117. Over the next centuries Muslim forces were able to take further European territory, including Cyprus, Malta, Crete, and Sicily and parts of southern Italy.
118. The Muslim conquest of Hispania began when the Moors (Berbers and Arabs) invaded the Christian Visigothic kingdom of Hispania in the year 711, under the Berber general Tariq ibn Ziyad.
119. They landed at Gibraltar on 30 April and worked their way northward. Tariq's forces were joined the next year by those of his Arab superior, Musa ibn Nusair.
120. During the eight-year campaign most of the Iberian Peninsula was brought under Muslim rule – save for small areas in the northwest (Asturias) and largely Basque regions in the Pyrenees.
121. In 711, Visigothic Hispania was very weakened because it was immersed in a serious internal crisis caused by a war of succession to the throne involving two Visigoth suitors.
122. The Muslims took advantage of the crisis that crossed the Hispano-Visigothic society to carry out their conquests. This territory, under the Arab name Al-Andalus, became part of the expanding Umayyad empire.
123. The second siege of Constantinople (717) ended unsuccessful after the intervention of Tervel of Bulgaria and weakened the Umayyad dynasty and reduced their prestige.
124. In 722 Don Pelayo, a nobleman of Visigothic origin, formed an army of 300 Astur soldiers, to confront Munuza's Muslim troops. In the battle of Covadonga, the Astures defeated the Arab-Moors, who decided to retire.
125. The Christian victory marked the beginning of the Reconquista and the establishment of the Kingdom of Asturias, whose first sovereign was Don Pelayo.
126. The conquerors intended to continue their expansion in Europe and move northeast across the Pyrenees, but were defeated by the Frankish leader Charles Martel at the Battle of Poitiers in 732.
127. The Umayyads were overthrown in 750 by the Abbassids, and, in 756, the Umayyads established an independent emirate in the Iberian Peninsula.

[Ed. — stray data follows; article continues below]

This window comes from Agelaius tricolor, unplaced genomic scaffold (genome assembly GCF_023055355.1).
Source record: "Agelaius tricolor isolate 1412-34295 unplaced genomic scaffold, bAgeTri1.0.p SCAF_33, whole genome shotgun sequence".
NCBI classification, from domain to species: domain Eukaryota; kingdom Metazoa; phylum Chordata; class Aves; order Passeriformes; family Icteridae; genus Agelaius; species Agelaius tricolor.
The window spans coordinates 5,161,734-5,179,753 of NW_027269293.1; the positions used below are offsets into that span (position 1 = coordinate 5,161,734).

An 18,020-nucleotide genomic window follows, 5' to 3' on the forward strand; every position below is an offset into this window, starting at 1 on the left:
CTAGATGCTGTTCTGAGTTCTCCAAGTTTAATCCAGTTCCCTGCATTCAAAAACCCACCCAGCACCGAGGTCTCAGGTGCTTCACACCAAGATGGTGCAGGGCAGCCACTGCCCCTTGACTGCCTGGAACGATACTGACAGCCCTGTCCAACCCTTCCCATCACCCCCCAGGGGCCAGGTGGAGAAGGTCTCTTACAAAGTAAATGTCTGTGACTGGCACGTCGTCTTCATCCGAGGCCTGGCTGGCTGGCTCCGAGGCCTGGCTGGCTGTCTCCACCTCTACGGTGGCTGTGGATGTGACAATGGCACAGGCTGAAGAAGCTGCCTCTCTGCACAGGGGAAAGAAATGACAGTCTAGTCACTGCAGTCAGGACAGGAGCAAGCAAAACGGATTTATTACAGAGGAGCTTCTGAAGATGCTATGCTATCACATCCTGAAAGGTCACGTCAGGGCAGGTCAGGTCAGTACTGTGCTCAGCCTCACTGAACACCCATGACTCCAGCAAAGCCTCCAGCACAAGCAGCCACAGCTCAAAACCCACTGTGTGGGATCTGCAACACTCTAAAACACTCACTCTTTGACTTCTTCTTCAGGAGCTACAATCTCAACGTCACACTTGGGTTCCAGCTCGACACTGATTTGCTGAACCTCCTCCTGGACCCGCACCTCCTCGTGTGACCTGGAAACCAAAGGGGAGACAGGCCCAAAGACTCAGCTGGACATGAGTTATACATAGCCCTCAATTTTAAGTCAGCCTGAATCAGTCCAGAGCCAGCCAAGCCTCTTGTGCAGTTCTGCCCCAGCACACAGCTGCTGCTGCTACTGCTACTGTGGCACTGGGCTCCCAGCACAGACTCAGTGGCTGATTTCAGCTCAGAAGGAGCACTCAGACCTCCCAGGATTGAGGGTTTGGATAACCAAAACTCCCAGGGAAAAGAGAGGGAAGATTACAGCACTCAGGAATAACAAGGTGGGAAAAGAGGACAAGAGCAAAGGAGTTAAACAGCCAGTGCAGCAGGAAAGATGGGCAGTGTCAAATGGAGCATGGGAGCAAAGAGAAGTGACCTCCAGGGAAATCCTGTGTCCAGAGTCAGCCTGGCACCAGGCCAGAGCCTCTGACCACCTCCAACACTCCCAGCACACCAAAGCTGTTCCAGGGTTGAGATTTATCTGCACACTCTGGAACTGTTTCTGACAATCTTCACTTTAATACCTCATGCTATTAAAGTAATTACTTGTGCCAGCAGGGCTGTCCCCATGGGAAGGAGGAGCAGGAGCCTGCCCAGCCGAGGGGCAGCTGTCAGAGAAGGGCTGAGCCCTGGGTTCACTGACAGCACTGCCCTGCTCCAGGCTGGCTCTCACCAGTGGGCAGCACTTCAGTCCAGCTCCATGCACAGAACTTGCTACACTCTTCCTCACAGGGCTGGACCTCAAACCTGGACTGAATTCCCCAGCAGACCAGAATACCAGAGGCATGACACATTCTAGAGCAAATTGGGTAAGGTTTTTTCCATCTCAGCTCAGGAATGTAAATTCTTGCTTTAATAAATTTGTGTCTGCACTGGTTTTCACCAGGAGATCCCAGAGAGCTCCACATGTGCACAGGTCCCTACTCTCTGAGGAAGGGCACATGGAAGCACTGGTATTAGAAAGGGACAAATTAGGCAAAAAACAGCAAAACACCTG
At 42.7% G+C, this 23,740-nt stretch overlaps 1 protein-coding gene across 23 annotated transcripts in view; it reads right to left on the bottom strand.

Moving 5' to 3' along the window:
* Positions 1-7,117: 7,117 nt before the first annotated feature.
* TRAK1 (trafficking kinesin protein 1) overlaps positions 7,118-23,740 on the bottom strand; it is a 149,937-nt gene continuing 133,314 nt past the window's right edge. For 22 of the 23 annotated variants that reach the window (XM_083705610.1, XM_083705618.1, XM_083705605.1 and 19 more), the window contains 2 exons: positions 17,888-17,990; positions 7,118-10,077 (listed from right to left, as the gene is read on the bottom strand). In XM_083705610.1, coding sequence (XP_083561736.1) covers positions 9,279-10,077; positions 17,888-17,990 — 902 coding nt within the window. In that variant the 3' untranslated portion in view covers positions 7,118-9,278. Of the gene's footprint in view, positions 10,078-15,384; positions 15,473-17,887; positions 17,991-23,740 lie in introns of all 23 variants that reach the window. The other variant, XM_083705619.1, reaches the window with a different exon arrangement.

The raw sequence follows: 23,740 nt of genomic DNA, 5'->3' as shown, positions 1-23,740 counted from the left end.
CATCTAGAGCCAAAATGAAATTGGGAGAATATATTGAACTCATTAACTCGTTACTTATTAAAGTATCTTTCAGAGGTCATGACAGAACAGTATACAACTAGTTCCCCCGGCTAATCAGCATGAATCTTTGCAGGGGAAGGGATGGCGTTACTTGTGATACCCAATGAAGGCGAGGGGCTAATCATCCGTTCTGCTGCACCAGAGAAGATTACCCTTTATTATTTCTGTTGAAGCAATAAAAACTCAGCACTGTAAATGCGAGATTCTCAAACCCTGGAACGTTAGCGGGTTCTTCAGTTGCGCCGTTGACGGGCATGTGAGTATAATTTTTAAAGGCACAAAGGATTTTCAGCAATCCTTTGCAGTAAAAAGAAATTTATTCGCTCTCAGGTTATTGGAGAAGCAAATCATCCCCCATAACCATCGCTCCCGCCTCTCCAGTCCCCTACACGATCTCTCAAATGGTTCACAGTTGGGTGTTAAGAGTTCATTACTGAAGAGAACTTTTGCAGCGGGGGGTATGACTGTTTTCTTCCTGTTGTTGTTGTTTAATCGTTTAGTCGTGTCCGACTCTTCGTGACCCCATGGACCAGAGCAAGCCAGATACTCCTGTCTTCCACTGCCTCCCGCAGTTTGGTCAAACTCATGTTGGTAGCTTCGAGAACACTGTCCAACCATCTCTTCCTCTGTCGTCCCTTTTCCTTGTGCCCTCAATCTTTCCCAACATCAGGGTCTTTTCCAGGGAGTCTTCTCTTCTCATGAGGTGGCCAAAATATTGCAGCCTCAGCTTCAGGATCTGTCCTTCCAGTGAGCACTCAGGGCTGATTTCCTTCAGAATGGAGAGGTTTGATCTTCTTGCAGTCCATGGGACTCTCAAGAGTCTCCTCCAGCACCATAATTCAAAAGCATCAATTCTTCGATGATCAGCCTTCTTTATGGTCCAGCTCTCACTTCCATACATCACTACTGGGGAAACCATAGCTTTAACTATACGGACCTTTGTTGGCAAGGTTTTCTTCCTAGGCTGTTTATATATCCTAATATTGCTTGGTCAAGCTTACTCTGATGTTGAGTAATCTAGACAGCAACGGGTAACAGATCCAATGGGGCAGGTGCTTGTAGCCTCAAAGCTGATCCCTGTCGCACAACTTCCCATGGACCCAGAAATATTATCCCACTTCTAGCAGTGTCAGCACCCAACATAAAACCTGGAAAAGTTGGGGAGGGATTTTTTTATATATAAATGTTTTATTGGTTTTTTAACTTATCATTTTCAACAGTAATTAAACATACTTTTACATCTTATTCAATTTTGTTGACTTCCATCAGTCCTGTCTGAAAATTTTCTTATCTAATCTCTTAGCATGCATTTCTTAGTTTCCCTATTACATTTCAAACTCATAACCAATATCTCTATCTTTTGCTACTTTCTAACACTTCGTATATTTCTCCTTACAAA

128. The narration of European Hisotory will be continued tomorrow. @threadreaderapp Pl. unroll
@threadreaderapp 129. The Holy Roman Empire emerged around 800, as Charlemagne, king of the Franks, was crowned by the pope as emperor.

130. His empire based in modern France, the Low Countries and Germany expanded into modern Hungary, Italy, Bohemia, Lower Saxony and Spain.
131. He and his father received substantial help from an alliance with the Pope, who wanted help against the Lombards.
132. To the east, Bulgaria was established in 681 and became the first Slavic country. The powerful Bulgarian Empire was the main rival of Byzantium for control of the Balkans for centuries and from the 9th century became the cultural centre of Slavic Europe.
133. The Empire created the Cyrillic script during the 9th century AD, at the Preslav Literary School, and experienced the Golden Age of Bulgarian cultural prosperity during the reign of emperor Simeon I the Great (893–927).
134. Two states, Great Moravia and Kievan Rus', emerged among the Slavic peoples respectively in the 9th century.
135. In the late 9th and 10th centuries, northern and western Europe felt the burgeoning power and influence of the Vikings who raided, traded, conquered and settled swiftly and efficiently with their advanced seagoing vessels such as the longships.
136. The Hungarians pillaged mainland Europe, the Pechenegs raided Bulgaria, Rus States and the Arab states. In the 10th century independent kingdoms were established in Central Europe including Poland and the newly settled Kingdom of Hungary.
139. The kingdoms of Croatia and Serbia also appeared in the Balkans. The subsequent period, ending around 1000, saw the further growth of feudalism, which weakened the Holy Roman Empire.
140. In eastern Europe, Volga Bulgaria became Islamic state in 921, after Almıs I converted to Islam under the missionary efforts of Ahmad ibn Fadlan.

141. Slavery in the early medieval period had mostly died out in western Europe by about the year 1000 AD, replaced by serfdom.
142. It lingered longer in England and in peripheral areas linked to the Muslim world, where slavery continued to flourish.
143. Church rules suppressed slavery of Christians. Most historians argue the transition was quite abrupt around 1000, but some see a gradual transition from about 300 to 1000.

144. Will continue with the narration of European History tomorrow.
145. Let me continue the narration of European History now.
146. The slumber of the Dark Ages was shaken by a renewed crisis in the Church. In 1054, the East–West Schism, an insoluble split, occurred between the two remaining Christian seats in Rome and Constantinople (modern Istanbul).